During the final episode of “X-Factor Israel” two nights ago, before each singer walked on the stage to sing his or her final song, a video clip was shown where they visited the posh apartment of Bar Refaeli, Israeli supermodel and host of the show.
“Come on in,” Refaeli greeted Rose Fostanes from the Philippines. "What can I make you to drink?”
“No, let me make you something to drink,” Fostanes answered her, as if she hadn’t realized she was already a star.
And most probably Fostanes will not have to cook or clean for other people far away from her homeland, as she had been doing for decades already all over the Middle East.
Next, she came out of the closet - at least for Israeli viewers - and talked about her partner in Manila who she hadn’t seen in years. Thankfully, the production company brought the partner over and the two were reunited just hours before her performance.
After the clip was over, Fostanes got on stage and gave a dazzling performance with a song that would probably have been last on any contestant’s list in a reality singing show: 'My Way.' But you know what? It actually worked.
And as most of you already know by now - it worked better than even Rose could have imagined, because soon afterwards Israelis voted for her as the winner of the first season of the Israeli X-Factor.
I’ll be honest with you, I was rooting for another contestant, Eden Ben Zaken. And when I heard the first few lines of 'My Way,' I figured it was going to be a flop, thinking Rose couldn’t get away with such a bland karaoke hit. “The Filipina? Singing a karaoke song? Too cliche," I said to myself. Boy did I get it wrong.
So, the Cinderella story came true for Rose. It might be cut short, because Israeli authorities might not let her sing in the country. According to law here, she can only work in Israel as a caregiver - any money she earns as a singer could get her in trouble.
It goes without saying that the timing for her was important. But the timing was also significant concerning recent events in Israel pertaining to migrant workers and asylum seekers.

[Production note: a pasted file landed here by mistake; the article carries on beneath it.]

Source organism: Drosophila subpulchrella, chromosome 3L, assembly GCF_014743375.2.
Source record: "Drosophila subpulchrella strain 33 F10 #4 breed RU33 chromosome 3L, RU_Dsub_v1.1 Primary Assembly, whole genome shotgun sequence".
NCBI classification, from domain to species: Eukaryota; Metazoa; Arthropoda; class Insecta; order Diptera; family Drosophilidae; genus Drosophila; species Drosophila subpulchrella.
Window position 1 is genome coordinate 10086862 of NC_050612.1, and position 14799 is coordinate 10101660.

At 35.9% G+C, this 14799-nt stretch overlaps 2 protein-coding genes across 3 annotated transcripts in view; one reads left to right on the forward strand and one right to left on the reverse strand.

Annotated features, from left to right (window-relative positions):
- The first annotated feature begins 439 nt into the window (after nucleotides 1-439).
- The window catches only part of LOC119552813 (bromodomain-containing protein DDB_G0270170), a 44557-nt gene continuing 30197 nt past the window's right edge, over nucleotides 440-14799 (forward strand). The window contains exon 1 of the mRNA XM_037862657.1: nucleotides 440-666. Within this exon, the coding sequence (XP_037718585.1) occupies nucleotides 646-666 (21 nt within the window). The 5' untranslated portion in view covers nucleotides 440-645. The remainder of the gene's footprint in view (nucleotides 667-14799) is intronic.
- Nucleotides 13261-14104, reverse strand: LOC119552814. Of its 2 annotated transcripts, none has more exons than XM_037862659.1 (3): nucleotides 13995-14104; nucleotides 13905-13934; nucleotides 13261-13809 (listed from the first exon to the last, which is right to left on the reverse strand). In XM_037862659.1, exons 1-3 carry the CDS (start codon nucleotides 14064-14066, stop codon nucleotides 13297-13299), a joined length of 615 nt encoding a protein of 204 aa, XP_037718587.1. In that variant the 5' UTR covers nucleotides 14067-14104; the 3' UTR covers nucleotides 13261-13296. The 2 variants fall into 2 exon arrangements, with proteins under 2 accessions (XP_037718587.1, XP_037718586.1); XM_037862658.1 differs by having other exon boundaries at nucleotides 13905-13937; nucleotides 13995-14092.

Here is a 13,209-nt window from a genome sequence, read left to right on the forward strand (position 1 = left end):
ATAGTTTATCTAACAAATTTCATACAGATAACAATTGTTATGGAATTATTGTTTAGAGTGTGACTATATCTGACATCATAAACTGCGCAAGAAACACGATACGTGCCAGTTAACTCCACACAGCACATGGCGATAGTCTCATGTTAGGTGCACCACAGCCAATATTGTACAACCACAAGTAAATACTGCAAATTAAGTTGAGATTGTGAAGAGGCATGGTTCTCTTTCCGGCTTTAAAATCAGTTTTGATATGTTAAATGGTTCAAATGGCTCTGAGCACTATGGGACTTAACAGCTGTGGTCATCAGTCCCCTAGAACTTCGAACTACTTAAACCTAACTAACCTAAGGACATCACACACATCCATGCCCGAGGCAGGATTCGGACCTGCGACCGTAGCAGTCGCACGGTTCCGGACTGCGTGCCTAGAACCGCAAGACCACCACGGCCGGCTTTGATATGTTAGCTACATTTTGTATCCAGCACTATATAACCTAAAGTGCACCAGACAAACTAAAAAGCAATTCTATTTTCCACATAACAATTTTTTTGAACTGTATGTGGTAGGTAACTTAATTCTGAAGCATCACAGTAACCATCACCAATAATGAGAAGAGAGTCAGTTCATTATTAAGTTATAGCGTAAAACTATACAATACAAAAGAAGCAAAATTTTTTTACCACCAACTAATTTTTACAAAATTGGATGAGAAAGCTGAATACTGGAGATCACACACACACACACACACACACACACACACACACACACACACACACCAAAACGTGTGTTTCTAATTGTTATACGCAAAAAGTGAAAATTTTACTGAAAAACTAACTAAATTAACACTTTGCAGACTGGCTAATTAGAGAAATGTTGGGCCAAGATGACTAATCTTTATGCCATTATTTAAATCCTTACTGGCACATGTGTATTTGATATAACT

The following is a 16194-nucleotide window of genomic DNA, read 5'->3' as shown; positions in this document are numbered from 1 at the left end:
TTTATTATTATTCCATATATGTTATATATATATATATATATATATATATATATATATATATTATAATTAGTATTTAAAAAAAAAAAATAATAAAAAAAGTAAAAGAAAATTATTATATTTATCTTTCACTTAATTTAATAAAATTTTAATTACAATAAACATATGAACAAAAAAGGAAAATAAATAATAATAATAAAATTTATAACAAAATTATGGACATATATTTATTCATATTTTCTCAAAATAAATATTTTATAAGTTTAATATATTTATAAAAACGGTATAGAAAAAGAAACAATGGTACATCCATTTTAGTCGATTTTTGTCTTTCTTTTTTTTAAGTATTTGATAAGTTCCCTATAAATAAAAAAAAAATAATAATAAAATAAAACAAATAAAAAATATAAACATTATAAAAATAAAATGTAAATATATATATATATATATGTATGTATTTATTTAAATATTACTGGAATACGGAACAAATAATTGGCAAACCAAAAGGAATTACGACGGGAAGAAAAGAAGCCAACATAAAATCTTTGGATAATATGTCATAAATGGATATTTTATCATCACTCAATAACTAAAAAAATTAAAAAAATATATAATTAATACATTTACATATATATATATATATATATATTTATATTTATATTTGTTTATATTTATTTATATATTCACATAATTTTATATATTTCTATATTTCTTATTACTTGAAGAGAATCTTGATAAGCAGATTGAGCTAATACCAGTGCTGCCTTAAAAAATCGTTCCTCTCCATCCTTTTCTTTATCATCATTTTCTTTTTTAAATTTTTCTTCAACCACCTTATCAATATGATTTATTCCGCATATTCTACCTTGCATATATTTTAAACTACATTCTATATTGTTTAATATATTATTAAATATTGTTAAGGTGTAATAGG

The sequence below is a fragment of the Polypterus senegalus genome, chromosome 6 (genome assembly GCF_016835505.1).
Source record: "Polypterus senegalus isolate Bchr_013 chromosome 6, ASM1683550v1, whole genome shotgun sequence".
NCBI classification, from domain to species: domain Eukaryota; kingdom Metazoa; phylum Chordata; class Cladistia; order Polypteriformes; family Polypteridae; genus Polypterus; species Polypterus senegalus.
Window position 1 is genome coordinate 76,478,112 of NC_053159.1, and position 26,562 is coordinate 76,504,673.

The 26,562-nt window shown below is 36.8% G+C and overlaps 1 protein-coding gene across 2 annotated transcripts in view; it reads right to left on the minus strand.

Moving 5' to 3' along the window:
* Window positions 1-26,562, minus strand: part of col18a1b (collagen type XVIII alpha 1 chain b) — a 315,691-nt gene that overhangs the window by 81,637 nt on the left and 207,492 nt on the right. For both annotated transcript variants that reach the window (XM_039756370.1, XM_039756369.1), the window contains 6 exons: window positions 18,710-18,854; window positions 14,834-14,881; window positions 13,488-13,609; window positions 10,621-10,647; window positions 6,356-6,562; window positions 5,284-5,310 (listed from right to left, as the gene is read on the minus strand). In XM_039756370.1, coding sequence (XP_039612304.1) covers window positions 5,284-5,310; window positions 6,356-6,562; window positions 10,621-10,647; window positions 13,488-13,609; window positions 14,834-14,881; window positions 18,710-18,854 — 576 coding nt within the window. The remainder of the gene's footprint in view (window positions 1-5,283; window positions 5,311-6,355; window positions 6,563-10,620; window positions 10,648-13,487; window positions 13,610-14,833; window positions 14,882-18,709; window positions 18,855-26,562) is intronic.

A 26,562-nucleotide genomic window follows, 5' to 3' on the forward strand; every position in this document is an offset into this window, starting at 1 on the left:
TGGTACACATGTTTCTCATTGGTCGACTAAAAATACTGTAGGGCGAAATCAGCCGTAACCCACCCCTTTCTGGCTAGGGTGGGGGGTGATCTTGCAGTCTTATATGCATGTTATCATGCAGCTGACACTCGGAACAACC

The latter have been in the headlines for the past few weeks, as they took to the streets to demand a change in Israeli policy towards them.
Over 60,000 asylum seekers from Eritrea and Sudan have “settled” in south Tel Aviv, bringing tensions between them and the locals to a boiling point. Meanwhile, the Israeli government refuses to determine their refugee status in fear of having to let them stay in the country.
The large Filipino community in Israel was also on the streets last week, demanding their rights. Caregivers in Israel called on the Israeli government to grant them equal rights for domestic workers.
Today, caregivers pay some $8,000 on average as brokerage fees (illegally) to manpower agents to obtain a visa to work in Israel. In addition, caregivers are employed 24 hours a day but only receive the minimum wage, and are the only group working in Israel that is not entitled to payment for overtime.
I recently had the chance to attend a Christmas event of the Filipino community in Tel Aviv, where all proceeds went to the welfare of migrant children, some of whom were detained by Israeli authorities and determined illegal aliens. It was heartwarming to see what a close knitted community they had managed to form far from home.
Actually, one of my best experiences getting to know the Filipino community were my times at the local Filipino karaoke bar in south Tel Aviv, Mommy’s Place.
I remember the Filipina women bravely going where no karaoke rookie should ever go, taking on Aretha Franklin and Whitney Houston hits - and nailing it!
Who knows, I might have been listening to Rose back then without knowing I was witnessing a future star.
And what a star she is. She’s a star not only for going all the way with her dream. She’s also a star - at a very important time - for putting a face on “the Filipino caregiver,” who for so many Israelis is just another foreigner whose rights can be trampled on.
Hopefully, Rose’s victory will remind Israelis that we need to treat foreigners in our country with more respect, and that they not only have rights like we do - they also have dreams.
(Editors Note: Ami Kaufman is an editor and co-founder of +972 Magazine, an online Palestinian and Israeli collective committed to human rights and ending the occupation. He is also a radio anchor for tlv1. He was born in Tel Aviv and lives in Bat Yam.)